Report: Hyperreality 2018

A festival whose lineup consists mostly of people of color and/or queer folks (OR queers of color) in the traditional, conservative Austrian capital? Yes, please!

In the age of racially biased police brutality, rise of the alt right, and alarming amount of racist violence, Hyperreality was merely just a festival. It was a statement.



34031540_1773002016090768_4454764401810997248_oAsh B.



Taking place in an old industrial premise at the outskirts of Vienna, Hyperreality, part of the weeks-long program Wiener Festwochen stretching throughout both May and June, blessed the locals with one of freshest, most interesting lineups of this year’s European festival scene. For three days, stars of the alt contemporary club scene, both already established and up-and-coming, were invited to show their crafts(wo)manship. The long weekend was kicked off on Thursday, with concerts by Fauna, Arca, and Aïsha Devi.






We only joined on Friday night, but boy, was it a ride! Kelela’s ethereal show brought us to the church, quite literally – the fierce singer, wearing an all-white outfit, reminded of a divinely angelic creature, glistening in the bright-shining spotlights. FAKA’s set can be only described as “FIRE!!”. The South African duo, who are real experts on mixing African rhythms with danceable beats, turned the room into a raging dance floor full of twerking and bouncing bodies, and brought silly, exhausted-but-happy smiles to many faces. Definitely our highlight of the festival – and probably one of the best shows I’ve personally ever been to?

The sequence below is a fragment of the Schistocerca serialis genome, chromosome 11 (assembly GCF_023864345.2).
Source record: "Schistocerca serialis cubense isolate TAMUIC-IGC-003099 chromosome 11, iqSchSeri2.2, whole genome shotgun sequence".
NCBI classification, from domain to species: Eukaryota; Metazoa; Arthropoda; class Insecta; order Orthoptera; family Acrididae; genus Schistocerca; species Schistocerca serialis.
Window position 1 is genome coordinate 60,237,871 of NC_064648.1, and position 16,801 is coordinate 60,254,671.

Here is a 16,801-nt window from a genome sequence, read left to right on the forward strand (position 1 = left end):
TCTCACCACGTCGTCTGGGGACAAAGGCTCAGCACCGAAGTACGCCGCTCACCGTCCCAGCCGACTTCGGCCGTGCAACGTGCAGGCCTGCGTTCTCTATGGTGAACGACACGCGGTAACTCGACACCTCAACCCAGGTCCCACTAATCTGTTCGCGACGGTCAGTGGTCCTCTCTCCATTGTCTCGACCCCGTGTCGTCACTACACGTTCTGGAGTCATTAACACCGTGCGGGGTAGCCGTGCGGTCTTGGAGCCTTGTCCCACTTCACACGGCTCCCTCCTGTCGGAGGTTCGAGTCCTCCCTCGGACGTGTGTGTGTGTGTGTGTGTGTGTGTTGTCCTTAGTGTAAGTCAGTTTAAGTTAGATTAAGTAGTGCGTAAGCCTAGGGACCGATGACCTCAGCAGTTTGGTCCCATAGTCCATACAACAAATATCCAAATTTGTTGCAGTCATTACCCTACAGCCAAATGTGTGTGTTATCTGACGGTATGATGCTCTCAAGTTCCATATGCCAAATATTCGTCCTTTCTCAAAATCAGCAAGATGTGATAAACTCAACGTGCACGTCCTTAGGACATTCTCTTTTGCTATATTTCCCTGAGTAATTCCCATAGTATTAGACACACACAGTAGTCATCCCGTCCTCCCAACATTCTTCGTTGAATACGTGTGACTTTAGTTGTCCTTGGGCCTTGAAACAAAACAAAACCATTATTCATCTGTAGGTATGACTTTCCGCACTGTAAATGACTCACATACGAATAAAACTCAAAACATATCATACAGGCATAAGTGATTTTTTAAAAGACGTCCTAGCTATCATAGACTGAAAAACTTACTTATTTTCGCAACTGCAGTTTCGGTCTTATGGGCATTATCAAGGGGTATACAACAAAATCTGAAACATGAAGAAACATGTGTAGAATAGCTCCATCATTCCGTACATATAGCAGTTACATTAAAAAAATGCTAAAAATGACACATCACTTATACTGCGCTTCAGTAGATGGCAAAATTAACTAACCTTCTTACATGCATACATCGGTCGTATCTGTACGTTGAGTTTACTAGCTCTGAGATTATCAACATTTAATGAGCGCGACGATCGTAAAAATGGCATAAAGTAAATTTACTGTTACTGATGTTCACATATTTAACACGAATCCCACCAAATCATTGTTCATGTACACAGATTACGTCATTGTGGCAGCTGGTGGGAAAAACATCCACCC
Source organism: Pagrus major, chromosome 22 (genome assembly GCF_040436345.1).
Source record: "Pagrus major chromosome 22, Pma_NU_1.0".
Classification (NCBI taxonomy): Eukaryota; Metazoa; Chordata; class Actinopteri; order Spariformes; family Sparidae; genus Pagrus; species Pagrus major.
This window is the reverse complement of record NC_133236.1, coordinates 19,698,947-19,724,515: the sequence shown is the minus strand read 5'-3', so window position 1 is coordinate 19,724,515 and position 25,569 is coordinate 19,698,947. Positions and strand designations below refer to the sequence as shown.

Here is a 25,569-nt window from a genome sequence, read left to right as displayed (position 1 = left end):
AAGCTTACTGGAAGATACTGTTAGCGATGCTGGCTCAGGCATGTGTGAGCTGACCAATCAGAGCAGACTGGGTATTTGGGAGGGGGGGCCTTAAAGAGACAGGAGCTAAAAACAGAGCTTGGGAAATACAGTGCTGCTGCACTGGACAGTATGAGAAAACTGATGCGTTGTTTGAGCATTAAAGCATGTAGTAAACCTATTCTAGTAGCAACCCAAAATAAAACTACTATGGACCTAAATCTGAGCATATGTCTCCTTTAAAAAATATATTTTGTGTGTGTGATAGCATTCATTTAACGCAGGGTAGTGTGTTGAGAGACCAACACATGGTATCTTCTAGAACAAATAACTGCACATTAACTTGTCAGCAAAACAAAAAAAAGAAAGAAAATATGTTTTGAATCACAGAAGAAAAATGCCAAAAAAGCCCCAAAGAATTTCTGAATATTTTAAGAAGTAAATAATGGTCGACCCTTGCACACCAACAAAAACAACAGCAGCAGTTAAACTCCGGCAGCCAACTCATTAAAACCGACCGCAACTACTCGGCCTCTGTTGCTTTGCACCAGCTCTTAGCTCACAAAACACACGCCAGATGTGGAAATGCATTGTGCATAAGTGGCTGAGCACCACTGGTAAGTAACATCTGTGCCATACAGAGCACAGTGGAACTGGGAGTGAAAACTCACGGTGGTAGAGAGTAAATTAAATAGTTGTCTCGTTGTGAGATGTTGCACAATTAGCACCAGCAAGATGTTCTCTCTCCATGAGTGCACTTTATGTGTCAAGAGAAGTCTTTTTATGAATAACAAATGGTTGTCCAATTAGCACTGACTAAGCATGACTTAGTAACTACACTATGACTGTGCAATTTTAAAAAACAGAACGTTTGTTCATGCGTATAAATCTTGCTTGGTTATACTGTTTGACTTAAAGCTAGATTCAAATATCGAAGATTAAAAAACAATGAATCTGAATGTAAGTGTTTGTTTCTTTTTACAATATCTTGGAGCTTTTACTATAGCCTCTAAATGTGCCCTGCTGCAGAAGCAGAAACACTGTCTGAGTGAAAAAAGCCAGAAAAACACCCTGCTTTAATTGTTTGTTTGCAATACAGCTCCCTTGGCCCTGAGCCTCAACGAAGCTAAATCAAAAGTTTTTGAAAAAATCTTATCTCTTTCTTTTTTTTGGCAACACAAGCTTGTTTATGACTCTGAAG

34050221_1773001376090832_2798440092656467968_oAïsha Devi


While the main shows took place at the upstairs “Zusammenbau,” the underground “Materialmagazin” was all about full-blown partying! We came to dance our booties off on both Friday and Saturday, and we sure weren’t disappointed. Perhaps thanks to quite a small size of the downstairs venue, divided into two stages, it wasn’t difficult to get the visitors, and, in fact, the walls and windows too, shaking to the blasted rhythms. The first night saw a proper parade of queer black excellence in the form of Qween Beat Showcase with the likes of Cakes da Killa, MikeQ, Ash B., LSDXOXO and many more in one room, while the other hosted powerful women as Nina Kraviz, JASSS, or Machine Woman on the decks. Saturday’s roster was even more pumped, with performances by Flohio (so much power!), Sega Bodega, Shygirl, Ziúr, Tygapaw, Born in Flamez, DJ Lycox (yasss), STILL, and so many more, brought to a close by the babes DJ Haram and Kablam. We left sweaty, tired, slightly sore, but so satisfied.


34177439_1920854877986114_6914818392176197632_oAsh B.



Even though diversity and representation on stage was definitely not a problem, it wasn’t so in all of the aspects of the festival. If you just stopped for a bit and looked around, you’d realize that the staff (people at the bar, merch store, ticket office,…) is basically all white, and that the security fits in the unfortunate macho men category. This choice definitely distorted the otherwise welcoming atmosphere, and made the festival’s dedication to embracing empowerment fall flat. You see, all I’m saying is that if you decide to focus on giving platform to those often marginalized, and even showcase this idea in your merch with anti-racist slogans (all criticism aside, the red Keine Angst hoodie with the quote “It’s racism that leads to fear, not the other way around” on the back has become my favorite clothing item ever since), you need to incorporate this agenda in all parts of your event. Having worked in festival management myself, I know it is not a simple task, but it sure isn’t impossible.






Hyperreality: Website
Wiener Festwochen: Website, Facebook, Instagram
Photos: Karolina Miernik and Emilia Milewska for Wiener Festwochen, Qween Beat
Text: Anna Wim

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